Today In Hip-Hop: Wu-Tang Clan Releases ‘Enter The Wu-Tang (36 Chambers)’ 20 Years Ago!

On this day, November 9, in hip-hop history…

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1993: The lonely highway of musical history is littered with remnants of groups that could not keep it together. Differing visions, massive egos and different musical tastes have caused even the strongest of bonds to shatter. Even the Beatles could only last seven years. Things might fall apart but Wu-Tang is forever. Two decades after the release of their remarkable debut album, Enter The Wu-Tang (36 Chambers), the mighty Wu-Tang Clan still ain’t nothing to f— with.

It can be difficult to describe to newcomers how unlikely the Wu’s massive success was when they debuted in November 1993. Wu-Tang was a group of nine wildly different rappers making defiantly hardcore, New York rap music in an era in which hip-hop was starting to move toward the center of the pop spectrum. How was that going to work? Enter The Wu-Tang (36 Chambers) succeeded in ways that few could expect, bringing a stripped-down and rugged aesthetic back to the forefront of hip-hop. Led by The RZA’s prescient, overarching vision, the Wu-Tang assaulted pop culture with a Kung fu grip and razor sharp lyricism. It turned each member a star and launched one of hip-hop’s most enduring and popular brands.

The RZA, The GZA, Ol’ Dirty Bastard, Inspectah Deck, Raekwon, U-God, Ghostface Killah, Method Man and Masta Killa delivered one of the most famous albums in hip-hop history on 36 Chambers. “Protect Ya Neck” was the statement of purpose. “C.R.E.A.M.” was the anthem. Songs such as “Can’t It Be All So Simple” and “Tearz” showcased a gift for humanistic storytelling. There were 12 songs and they were practically all classics.

20 years later, Wu-Tang Clan is still going strong, touring the nation with plans on releasing their sixth official album next year. The legacy of the Wu-Tang can be seen not only in their music and the group’s success as solo artists but their influence on the business side of hip-hop as they reinvented the concept of record deals, launched clothing lands and expanded their brand in ways that hip-hop had not seen to date. Regardless of their innovation, Enter The Wu-Tang (36 Chambers) goes down as one of the greatest hip-hop albums ever and the group’s crowning achievement.

  • BrianRaider

    #SALUTE

  • Dyrmakr

    Greatest hip hop album of all time. I remember buying the cassette tape the day it came it out. Don’t have the tape anymore but still bang that CD in my Benz to this day.
    Never looked back. Wu still my favorite shit of all time…………….

    Protect ya neck suckas………..

    • SteveJacksonRealMan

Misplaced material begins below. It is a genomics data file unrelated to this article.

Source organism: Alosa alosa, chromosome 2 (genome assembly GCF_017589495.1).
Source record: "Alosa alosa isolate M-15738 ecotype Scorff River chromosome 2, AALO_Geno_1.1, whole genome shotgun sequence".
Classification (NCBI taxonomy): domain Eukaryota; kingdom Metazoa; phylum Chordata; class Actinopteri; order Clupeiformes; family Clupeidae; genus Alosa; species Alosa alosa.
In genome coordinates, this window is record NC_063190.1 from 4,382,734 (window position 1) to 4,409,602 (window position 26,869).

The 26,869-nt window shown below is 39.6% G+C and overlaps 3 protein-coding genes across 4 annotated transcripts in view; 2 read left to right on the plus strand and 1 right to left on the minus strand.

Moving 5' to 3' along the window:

o this tape i m keeping well until i go off to heaven one day.hopefully not soon born in eighties,but i m a die hard real hip hop head. such great REAL hip hop back then. will play this prior to anything new today. no comparison .definitely not the”best IMO but as i said below,1 of the few best in a modicum of real hip hop.Today’s “rap” is just that.”rap.”but this is real hip hop

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      • Damien Boricua Pa

        i agree chronic,biggie,bone thugs,pac and then there’s wu tang….rip old dirty bas…rip.
        REAL HIP HOP i am another 80s baby….but yep as others i really do prefer old school errrryday.only REAL hip hop in ma ride,over today wit such bubble gum type commercial fake rap.
        adios yall
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  • Michael

    WU TANG CLAN AIN’T NUTHIN TO F’ WIT!

  • Tyler Durden

    Still listening to this in my Vinyl… MASTERPIECE… SUUUUUUUUUUU !!!

  • wutangfoo

    Not one bad song

    • Damien Boricua Pa

      i do agree. not at all.
      RIP OLE’ DIRTY BAS
      real hip hop here. key word… REAL.

      adios
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      • Officer’s Fiancee’Sydney

        IKR!
        exactly
        that’s the word… real…
        and we know today music just can’t compare i don’t even call it hip hop today…
        just commercialize rap.
        big diff.

        RIP ODB!

  • Slim Joe

    absolute classic. this album is one of the greatest hip-hop albums ever recorded

    • SteveJacksonRealMan

      Next to The CHRONIC to BONE THUGS First To TUPAC Makaveli and a modicum of few others,your right,not the BEST but 1 of the best/greatest of all time EVER reorded,real hip hop heads know that.nothing like today’s um, “rap.”
      i was born in 80s but pick OLD SCHOOL hip hop from 80s-90s early 00′s.
      any day over “today’ water down pop selling wayne rap….
      Glad wu-tang are doing well in life RIP ODB..

      • Damien Boricua Pa

        i was goin 2 say the few your saying,and this album wu tang.yep.same as u i listen to more old school and i m not “old” but born also in the 80s…jjust sound better old skool in ma ride than new sh—t.
        adios
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        • Officer’s Fiancee’Sydney

          i love it. never sick of GOOD hip hop…i know today cant compare your right damien,just better hip hop back then and i love it….
          rip odb

  • Damien Boricua Pa

    i agree chronic,biggie,bone thugs,pac and then there’s wu tang….rip old dirty bas…rip.

    REAL HIP HOP i am another 80s baby….but yep as others i really do prefer old school errrryday.only REAL hip hop in ma ride,over today wit such bubble gum type commercial fake rap.

    adios yall

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